By Not Known
One of the cardinal sins of man is his lust for more. Despite living in a palace with beautiful gardens, King Ahab of Israel was unhappy as long as he could not have Naboth’s vineyard (1 Kings 21). Likewise, Prophet Nathan exposed David’s sin by telling him the story of how a man with many sheep took away the only sheep of a poor man. Hearing the story, David became angry, not realising he was that man. Despite having many wives and concubines, he took the wife of Uriah. Yet this is a familiar story that plays itself over and over in our own lives. It all started with Adam, our first father. He lived in a perfect world that God made. But he wanted more.
Yet the One who made us reminds us that “one’s life does not consist in the abundance of his possessions” (Luke 12:15). Neither does one’s happiness.
Therefore, Hebrews 13:5 tells us, “Keep your life free from the love of money, and be content with what you have, for he has said, ‘I will never leave you nor forsake you’.” We cannot serve God and money.
Yet contentment is hard to practice. Jeremiah Burroughs, the Puritan pastor, called it a rare jewel. A soul contented in God will sing with the Psalmist, “The Lord is my Shepherd, I shall not be in want.” To such a man, money, fame, power, status, and all the earthly goods pale in comparison with the promises in Hebrews 13:5. These words, “For he has said” alone are enough. They will sustain him in the day of trouble, and settle every anxiety of his heart.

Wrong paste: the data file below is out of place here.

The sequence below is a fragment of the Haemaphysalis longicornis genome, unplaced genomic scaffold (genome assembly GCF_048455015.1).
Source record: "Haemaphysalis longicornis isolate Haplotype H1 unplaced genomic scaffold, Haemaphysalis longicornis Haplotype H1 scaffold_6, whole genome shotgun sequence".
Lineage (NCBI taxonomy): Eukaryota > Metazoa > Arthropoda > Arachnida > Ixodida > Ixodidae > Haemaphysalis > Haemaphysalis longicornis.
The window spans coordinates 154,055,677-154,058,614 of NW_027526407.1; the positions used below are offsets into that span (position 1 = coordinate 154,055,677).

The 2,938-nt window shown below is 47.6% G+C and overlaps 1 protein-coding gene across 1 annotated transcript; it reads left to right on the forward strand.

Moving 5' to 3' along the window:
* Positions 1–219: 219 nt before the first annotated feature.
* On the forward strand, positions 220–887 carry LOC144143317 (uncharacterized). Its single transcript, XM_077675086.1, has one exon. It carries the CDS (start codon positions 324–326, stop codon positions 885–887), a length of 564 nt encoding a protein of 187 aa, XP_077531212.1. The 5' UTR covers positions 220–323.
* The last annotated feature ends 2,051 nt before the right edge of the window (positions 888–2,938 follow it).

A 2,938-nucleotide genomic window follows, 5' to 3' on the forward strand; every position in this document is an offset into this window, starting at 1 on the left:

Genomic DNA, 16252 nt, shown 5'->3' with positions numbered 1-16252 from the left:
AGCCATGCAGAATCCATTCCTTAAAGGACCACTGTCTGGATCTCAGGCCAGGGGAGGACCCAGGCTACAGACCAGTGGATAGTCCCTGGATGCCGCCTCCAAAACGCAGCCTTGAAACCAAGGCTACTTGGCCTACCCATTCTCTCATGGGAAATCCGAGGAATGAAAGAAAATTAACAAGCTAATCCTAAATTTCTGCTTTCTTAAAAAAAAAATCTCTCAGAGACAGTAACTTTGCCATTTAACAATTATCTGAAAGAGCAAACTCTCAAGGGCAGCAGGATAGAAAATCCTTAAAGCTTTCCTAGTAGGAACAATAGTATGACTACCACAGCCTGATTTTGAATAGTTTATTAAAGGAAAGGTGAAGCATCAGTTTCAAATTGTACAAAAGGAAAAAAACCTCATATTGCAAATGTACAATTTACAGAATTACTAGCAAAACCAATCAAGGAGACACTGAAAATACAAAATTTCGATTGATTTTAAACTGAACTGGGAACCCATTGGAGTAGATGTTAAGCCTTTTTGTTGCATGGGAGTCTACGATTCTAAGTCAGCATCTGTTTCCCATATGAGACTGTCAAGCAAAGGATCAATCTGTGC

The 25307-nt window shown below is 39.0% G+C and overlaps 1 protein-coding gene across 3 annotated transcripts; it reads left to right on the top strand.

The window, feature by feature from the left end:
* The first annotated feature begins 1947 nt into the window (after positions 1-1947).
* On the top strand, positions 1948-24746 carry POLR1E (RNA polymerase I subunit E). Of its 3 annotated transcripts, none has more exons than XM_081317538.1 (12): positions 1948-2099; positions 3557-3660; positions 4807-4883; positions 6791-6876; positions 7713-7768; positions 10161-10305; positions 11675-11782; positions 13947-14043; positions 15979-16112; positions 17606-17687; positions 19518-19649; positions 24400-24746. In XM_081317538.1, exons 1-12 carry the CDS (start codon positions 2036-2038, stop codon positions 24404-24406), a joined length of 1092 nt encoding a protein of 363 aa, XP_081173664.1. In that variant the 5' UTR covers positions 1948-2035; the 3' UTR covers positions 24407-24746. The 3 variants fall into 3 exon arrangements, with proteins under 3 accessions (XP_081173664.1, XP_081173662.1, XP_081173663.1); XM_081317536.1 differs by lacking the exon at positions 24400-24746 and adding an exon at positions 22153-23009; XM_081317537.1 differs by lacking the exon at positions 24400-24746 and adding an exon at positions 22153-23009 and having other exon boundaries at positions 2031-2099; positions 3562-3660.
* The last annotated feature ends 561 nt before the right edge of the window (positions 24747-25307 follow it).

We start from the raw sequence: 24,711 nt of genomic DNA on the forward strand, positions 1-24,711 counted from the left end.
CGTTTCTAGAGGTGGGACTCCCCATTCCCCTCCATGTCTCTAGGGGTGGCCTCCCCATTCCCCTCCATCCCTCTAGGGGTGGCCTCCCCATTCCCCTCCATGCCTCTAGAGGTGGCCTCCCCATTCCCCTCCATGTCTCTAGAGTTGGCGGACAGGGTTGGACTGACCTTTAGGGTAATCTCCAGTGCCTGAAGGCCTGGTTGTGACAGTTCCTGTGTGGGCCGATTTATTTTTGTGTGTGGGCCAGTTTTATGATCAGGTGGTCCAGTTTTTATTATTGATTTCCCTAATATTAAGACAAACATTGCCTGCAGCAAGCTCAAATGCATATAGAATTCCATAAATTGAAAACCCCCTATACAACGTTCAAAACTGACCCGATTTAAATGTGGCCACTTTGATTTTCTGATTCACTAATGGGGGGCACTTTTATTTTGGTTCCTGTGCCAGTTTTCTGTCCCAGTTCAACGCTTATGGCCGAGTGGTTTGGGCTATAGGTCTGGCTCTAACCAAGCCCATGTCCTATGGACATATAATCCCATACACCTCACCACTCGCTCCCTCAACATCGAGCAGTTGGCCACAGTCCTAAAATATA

Furthermore, he knows he deserves nothing, yet God has given him everything. All may forsake him, including his family, his friends, his wealth and his health, but God will not. “Though the earth gives way, though the mountains be moved into the heart of the sea. . . . There is a river whose streams make glad the city of God, . . . God is in the midst of her; she shall not be moved” (Psalm 46:2-5).
It is as Lee Tzu shared last week, in his classic book Knowing God, J.I. Parker said that those who truly know God will have great energy for God, great thoughts about God, boldness for Him, and contentment in Him.
The only thing such a person will never be contented with in this life is the poor state of his own soul. He wants more of God, and will not rest content till he can sit at the feet of Jesus, to learn from his beloved Saviour, and commune with his blessed Lord. And he wants others also to know this Saviour.